6. Embrace Stacking Bins

You can fit twice as much stuff in your limited storage space when you use stacking bins. They’re perfect for cans, snacks, and even produce that like cool, dark places (hello, potatoes). Oh, and don’t forget to break out your label maker to give every bin a name tag.

7. Hide Food Behind the Basement Door

Who says you can only store food in kitchen cabinets? A lot of homes have an entry to the basement from the kitchen, and the back of this door is a great spot to stash overflow pantry items. There are even behind-the-door racks with adjustable shelving to perfectly fit your storage needs.

8. Invest in Uniform Containers

Because food packaging comes in all shapes and sizes, putting away groceries can feel a little like Tetris—that’s why so many organization experts recommend switching to uniformly sized containers, which are easier to stack and fit nicely in smaller spaces. We love how the height of the round containers is staggered in this mini pantry, allowing you to see what’s in the back!

9. Built-in Pantry Organizers

If regular shelves just aren’t cutting it, you can always get creative and make your own pantry built-in. This unique design features compartments with steps to stagger spices and condiments, as well as an X-shaped section that would be ideal for storing paper towels or bottled drinks.

10. Add Sneaky, Stylish Storage

This cute locker looks like a piece of decor, but it also does double-duty as an extra storage spot in an undersized kitchen. This IGer uses it to stash items like paper towels and other paper goods, but we can see it being useful for overflow pantry items or even as a snack station.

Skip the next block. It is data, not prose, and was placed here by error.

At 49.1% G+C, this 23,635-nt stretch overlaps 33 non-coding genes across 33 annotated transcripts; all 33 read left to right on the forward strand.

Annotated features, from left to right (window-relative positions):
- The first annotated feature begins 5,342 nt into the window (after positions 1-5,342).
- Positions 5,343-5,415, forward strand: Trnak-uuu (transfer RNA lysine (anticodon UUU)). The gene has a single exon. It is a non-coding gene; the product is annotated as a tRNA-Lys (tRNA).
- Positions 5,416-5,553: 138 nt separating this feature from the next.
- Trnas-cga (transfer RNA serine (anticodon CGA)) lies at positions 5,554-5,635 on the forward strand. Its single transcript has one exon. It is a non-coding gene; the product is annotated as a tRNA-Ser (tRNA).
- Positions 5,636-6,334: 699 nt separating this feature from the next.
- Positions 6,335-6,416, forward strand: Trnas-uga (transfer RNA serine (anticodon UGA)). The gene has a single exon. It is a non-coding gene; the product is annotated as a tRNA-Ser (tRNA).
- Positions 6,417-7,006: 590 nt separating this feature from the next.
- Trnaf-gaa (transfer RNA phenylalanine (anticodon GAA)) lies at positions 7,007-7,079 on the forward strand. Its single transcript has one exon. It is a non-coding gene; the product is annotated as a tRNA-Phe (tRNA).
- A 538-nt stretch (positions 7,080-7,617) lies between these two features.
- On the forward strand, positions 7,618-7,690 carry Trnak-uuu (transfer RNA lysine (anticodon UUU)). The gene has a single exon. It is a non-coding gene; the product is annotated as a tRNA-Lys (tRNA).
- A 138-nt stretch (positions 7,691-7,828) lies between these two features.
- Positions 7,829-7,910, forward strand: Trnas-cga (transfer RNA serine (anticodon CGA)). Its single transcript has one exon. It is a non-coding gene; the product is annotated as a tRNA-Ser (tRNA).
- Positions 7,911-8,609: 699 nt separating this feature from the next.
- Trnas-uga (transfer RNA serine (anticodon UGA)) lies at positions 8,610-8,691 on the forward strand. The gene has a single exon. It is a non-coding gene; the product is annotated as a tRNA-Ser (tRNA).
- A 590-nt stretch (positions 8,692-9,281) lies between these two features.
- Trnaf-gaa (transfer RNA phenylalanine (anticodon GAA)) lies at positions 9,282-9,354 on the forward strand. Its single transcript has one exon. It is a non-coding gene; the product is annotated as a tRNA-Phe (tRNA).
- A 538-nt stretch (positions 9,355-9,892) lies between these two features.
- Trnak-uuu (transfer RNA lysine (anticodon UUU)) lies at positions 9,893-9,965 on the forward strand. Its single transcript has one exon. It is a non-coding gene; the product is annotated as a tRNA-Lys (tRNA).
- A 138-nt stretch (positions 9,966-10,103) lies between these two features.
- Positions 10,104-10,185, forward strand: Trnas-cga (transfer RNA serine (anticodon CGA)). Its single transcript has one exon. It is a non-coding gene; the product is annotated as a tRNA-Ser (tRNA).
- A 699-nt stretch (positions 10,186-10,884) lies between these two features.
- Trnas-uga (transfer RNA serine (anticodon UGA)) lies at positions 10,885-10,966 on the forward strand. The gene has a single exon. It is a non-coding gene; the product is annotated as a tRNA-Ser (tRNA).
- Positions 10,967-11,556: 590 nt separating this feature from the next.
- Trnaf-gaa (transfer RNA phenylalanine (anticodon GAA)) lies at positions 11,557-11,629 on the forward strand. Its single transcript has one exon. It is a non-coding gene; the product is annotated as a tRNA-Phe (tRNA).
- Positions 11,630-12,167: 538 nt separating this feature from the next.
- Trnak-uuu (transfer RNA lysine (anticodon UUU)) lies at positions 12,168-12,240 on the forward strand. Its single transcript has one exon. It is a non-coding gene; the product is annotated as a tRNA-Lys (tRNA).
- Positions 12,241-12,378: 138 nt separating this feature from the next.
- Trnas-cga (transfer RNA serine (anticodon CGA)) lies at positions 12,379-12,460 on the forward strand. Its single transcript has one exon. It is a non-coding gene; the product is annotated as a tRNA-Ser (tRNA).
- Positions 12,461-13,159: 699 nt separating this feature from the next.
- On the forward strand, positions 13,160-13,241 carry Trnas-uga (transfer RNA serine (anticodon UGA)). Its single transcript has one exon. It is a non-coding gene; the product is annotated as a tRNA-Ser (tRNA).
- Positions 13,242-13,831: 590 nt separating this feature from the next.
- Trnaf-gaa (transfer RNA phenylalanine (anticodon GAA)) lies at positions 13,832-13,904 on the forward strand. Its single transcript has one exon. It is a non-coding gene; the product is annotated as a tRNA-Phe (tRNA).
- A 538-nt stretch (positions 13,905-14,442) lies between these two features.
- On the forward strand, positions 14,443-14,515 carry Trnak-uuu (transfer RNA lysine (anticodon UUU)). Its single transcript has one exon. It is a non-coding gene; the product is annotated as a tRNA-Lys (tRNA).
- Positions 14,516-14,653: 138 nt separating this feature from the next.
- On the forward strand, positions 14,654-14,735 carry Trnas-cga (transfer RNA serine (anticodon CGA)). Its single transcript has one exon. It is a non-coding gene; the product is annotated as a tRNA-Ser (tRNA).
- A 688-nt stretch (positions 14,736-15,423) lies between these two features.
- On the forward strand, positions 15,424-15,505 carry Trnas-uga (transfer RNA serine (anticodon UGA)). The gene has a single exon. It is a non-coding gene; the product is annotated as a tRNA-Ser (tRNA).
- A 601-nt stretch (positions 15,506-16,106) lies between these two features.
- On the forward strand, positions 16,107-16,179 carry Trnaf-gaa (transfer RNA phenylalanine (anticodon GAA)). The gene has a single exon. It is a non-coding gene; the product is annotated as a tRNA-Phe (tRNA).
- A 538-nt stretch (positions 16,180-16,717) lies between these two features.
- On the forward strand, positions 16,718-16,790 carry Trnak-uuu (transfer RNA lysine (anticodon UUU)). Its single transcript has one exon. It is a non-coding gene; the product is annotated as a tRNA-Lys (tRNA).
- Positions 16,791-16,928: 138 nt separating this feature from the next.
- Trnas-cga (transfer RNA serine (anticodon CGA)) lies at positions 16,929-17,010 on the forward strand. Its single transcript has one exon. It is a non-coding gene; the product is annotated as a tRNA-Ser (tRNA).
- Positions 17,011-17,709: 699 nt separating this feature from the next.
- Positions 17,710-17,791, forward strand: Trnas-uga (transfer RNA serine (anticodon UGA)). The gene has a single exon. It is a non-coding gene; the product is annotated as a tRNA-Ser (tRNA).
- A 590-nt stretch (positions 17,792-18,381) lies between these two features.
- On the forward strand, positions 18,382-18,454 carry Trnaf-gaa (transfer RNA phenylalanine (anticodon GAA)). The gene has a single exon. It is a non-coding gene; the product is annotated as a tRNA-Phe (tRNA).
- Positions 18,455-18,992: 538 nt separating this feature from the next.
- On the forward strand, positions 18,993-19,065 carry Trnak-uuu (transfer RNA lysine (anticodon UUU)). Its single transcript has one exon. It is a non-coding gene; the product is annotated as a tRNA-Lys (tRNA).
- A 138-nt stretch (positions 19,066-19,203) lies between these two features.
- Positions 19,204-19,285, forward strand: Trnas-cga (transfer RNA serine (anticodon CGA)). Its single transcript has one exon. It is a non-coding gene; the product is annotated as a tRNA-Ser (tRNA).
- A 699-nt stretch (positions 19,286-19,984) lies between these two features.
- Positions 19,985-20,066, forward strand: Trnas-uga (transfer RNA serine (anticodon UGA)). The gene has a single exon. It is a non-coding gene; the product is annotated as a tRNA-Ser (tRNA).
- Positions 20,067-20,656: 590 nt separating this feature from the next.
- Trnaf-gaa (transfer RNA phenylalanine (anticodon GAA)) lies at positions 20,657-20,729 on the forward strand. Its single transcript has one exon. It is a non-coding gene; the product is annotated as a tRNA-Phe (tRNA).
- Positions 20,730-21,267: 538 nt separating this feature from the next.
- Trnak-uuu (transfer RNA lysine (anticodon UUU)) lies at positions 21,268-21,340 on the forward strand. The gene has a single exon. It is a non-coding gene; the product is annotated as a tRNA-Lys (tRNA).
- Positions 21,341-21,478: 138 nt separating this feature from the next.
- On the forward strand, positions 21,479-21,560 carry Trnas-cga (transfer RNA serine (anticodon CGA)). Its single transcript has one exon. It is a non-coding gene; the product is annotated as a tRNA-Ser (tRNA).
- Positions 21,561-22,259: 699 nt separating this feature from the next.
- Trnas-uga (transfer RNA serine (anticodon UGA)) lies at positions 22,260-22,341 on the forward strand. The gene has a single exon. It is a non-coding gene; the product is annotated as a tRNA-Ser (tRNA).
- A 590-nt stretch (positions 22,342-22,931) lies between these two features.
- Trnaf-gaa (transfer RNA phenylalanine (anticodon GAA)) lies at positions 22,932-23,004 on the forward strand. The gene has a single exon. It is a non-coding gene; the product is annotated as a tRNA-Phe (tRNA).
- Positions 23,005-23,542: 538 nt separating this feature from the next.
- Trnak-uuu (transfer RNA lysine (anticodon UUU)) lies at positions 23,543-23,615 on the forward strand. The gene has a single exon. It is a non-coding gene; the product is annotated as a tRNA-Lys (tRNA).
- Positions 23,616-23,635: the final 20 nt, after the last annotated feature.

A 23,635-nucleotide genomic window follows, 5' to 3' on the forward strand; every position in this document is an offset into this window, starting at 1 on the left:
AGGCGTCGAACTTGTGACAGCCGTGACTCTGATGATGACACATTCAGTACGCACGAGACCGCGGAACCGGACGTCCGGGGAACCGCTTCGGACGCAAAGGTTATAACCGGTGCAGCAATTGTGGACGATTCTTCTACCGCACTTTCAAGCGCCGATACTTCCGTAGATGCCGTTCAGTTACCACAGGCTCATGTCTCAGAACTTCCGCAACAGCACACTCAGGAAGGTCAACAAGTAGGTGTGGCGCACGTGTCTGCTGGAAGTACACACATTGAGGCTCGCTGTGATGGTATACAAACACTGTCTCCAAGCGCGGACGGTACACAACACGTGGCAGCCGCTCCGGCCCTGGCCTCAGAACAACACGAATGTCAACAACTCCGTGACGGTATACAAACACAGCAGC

11. Put Inexpensive Drawers on the Floor

Wondering what to do with half-full bags of food and other pantry items that don’t have a home? You can keep them organized and accessible in a few stacks of plastic drawers placed at the bottom of your closet. These drawers are typically inexpensive, and they’ll help to maximize your storage space in this often-wasted area.

12. Install Slide-Out Baskets

If you have deep, skinny cabinets, slide-out baskets will help you to access items way in the back—without knocking everything over in the process. These baskets are perfect for storing all your pantry essentials, and there are even two-tier models that would work perfectly on taller shelves.

13. Embrace Drawer Dividers